E-cigarette marketing is also promoting long term use as a permanent alternative to tobacco, and a temporary one in public places where smoking is banned. Thus adverts and editorials promote “the freedom to enjoy the personal pleasures associated with smoking in places where traditional smoking has been banned.” One company emphasised this by registering its e-cigarette under the trademark Lite-Up Anywhere, and another promoted dual use, saying that its “smart plastic case [is] designed to fit snuggly in the pocket, protect the e-cig, and even house one regular tobacco cigarette for those adult smokers who chose to dual between the two.”
Glamour, youth, and new users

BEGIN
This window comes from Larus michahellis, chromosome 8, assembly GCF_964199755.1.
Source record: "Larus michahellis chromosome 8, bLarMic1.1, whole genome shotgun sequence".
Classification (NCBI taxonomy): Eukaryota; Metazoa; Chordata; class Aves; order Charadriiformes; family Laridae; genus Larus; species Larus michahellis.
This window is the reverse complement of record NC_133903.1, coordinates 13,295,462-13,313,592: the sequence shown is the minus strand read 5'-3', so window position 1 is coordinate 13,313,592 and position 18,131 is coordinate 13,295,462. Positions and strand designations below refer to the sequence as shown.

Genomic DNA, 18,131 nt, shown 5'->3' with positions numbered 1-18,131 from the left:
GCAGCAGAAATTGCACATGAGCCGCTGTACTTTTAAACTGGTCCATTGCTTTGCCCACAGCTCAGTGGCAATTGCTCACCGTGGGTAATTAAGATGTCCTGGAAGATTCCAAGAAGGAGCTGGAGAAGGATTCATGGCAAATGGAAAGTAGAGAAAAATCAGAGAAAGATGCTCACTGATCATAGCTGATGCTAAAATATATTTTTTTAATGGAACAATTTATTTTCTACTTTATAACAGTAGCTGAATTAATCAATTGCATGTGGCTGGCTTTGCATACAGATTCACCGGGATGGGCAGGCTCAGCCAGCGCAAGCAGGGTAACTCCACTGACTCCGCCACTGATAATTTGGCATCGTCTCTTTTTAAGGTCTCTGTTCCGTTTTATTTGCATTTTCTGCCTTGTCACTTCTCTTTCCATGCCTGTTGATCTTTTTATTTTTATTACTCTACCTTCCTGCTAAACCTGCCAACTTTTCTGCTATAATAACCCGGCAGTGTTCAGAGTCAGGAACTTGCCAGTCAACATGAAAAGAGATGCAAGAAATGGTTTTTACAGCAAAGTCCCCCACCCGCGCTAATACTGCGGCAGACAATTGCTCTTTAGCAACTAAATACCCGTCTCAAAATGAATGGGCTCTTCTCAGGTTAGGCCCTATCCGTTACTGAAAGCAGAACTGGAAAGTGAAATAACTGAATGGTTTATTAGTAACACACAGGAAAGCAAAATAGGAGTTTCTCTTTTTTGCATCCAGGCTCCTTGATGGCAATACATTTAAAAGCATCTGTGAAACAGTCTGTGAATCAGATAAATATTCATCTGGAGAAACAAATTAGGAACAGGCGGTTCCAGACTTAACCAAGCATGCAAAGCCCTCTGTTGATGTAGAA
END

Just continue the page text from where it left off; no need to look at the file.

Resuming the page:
Some e-cigarettes are being promoted as a lifestyle choice and statement of identity (figure⇓). This advertising is backed by stylish design and association with celebrity and fashionable venues and events. E-cigarette companies are sponsoring sporting events and using the resulting promotional opportunities such as team kit advertising and free samples at events. Thus Nicolites announced on Facebook that it is “happy and excited to say we are now the principle [sic] partners for Birmingham City Football Club.” Similarly, publicity around E-Lites’ sponsorship of the British Superbike Championship said that its red and white branding was “reminiscent of the iconic branding which was famously associated with motorsport throughout the 1980s.” The company’s chief executive explained to a retail trade magazine that he is “delighted to be . . . partnering with a sport that was once synonymous with tobacco sponsorship [as a] way of raising awareness that smoking has been reinvented.”